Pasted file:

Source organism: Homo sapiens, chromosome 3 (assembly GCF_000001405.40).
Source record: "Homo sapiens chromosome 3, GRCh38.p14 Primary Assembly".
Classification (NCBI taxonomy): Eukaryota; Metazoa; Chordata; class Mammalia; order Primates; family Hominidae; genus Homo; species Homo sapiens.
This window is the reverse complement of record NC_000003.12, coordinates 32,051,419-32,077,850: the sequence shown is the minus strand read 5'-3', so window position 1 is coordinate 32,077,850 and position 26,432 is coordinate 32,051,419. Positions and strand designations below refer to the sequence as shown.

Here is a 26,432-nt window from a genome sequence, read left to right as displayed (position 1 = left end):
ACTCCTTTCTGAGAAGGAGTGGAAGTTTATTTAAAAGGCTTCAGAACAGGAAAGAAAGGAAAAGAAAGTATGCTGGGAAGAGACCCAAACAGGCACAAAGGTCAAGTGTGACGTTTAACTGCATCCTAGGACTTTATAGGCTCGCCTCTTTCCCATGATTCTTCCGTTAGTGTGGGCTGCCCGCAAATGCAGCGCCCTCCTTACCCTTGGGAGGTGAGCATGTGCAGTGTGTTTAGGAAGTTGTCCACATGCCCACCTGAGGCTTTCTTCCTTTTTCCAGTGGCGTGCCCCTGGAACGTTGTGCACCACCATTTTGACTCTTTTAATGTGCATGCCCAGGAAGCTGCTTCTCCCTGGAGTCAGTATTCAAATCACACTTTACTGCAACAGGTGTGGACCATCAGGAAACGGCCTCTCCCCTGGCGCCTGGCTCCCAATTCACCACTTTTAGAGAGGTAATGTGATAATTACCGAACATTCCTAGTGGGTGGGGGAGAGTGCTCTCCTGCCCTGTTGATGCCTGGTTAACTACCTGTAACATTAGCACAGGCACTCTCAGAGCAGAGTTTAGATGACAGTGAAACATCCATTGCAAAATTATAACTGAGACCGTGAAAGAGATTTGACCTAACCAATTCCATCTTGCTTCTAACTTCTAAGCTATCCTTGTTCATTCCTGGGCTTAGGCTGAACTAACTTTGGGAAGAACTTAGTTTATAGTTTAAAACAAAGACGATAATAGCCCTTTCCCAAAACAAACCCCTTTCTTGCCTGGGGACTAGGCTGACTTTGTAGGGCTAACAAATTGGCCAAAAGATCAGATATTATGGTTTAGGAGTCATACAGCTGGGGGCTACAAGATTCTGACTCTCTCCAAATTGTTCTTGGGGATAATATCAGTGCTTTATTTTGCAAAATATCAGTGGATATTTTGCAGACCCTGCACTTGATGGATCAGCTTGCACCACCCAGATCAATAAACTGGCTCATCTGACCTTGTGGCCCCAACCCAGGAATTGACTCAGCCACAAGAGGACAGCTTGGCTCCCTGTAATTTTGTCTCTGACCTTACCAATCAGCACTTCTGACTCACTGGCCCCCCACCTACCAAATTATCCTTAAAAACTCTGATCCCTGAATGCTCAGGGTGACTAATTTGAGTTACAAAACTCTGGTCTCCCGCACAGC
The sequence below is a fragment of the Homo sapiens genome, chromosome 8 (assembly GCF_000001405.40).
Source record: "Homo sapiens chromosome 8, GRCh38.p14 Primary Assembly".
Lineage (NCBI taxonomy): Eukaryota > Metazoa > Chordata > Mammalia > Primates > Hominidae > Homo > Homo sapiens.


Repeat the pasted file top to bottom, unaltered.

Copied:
Source organism: Homo sapiens, chromosome 3 (assembly GCF_000001405.40).
Source record: "Homo sapiens chromosome 3, GRCh38.p14 Primary Assembly".
Classification (NCBI taxonomy): Eukaryota; Metazoa; Chordata; class Mammalia; order Primates; family Hominidae; genus Homo; species Homo sapiens.
This window is the reverse complement of record NC_000003.12, coordinates 32,051,419-32,077,850: the sequence shown is the minus strand read 5'-3', so window position 1 is coordinate 32,077,850 and position 26,432 is coordinate 32,051,419. Positions and strand designations below refer to the sequence as shown.

Here is a 26,432-nt window from a genome sequence, read left to right as displayed (position 1 = left end):
ACTCCTTTCTGAGAAGGAGTGGAAGTTTATTTAAAAGGCTTCAGAACAGGAAAGAAAGGAAAAGAAAGTATGCTGGGAAGAGACCCAAACAGGCACAAAGGTCAAGTGTGACGTTTAACTGCATCCTAGGACTTTATAGGCTCGCCTCTTTCCCATGATTCTTCCGTTAGTGTGGGCTGCCCGCAAATGCAGCGCCCTCCTTACCCTTGGGAGGTGAGCATGTGCAGTGTGTTTAGGAAGTTGTCCACATGCCCACCTGAGGCTTTCTTCCTTTTTCCAGTGGCGTGCCCCTGGAACGTTGTGCACCACCATTTTGACTCTTTTAATGTGCATGCCCAGGAAGCTGCTTCTCCCTGGAGTCAGTATTCAAATCACACTTTACTGCAACAGGTGTGGACCATCAGGAAACGGCCTCTCCCCTGGCGCCTGGCTCCCAATTCACCACTTTTAGAGAGGTAATGTGATAATTACCGAACATTCCTAGTGGGTGGGGGAGAGTGCTCTCCTGCCCTGTTGATGCCTGGTTAACTACCTGTAACATTAGCACAGGCACTCTCAGAGCAGAGTTTAGATGACAGTGAAACATCCATTGCAAAATTATAACTGAGACCGTGAAAGAGATTTGACCTAACCAATTCCATCTTGCTTCTAACTTCTAAGCTATCCTTGTTCATTCCTGGGCTTAGGCTGAACTAACTTTGGGAAGAACTTAGTTTATAGTTTAAAACAAAGACGATAATAGCCCTTTCCCAAAACAAACCCCTTTCTTGCCTGGGGACTAGGCTGACTTTGTAGGGCTAACAAATTGGCCAAAAGATCAGATATTATGGTTTAGGAGTCATACAGCTGGGGGCTACAAGATTCTGACTCTCTCCAAATTGTTCTTGGGGATAATATCAGTGCTTTATTTTGCAAAATATCAGTGGATATTTTGCAGACCCTGCACTTGATGGATCAGCTTGCACCACCCAGATCAATAAACTGGCTCATCTGACCTTGTGGCCCCAACCCAGGAATTGACTCAGCCACAAGAGGACAGCTTGGCTCCCTGTAATTTTGTCTCTGACCTTACCAATCAGCACTTCTGACTCACTGGCCCCCCACCTACCAAATTATCCTTAAAAACTCTGATCCCTGAATGCTCAGGGTGACTAATTTGAGTTACAAAACTCTGGTCTCCCGCACAGC
The sequence below is a fragment of the Homo sapiens genome, chromosome 8 (assembly GCF_000001405.40).
Source record: "Homo sapiens chromosome 8, GRCh38.p14 Primary Assembly".
Lineage (NCBI taxonomy): Eukaryota > Metazoa > Chordata > Mammalia > Primates > Hominidae > Homo > Homo sapiens.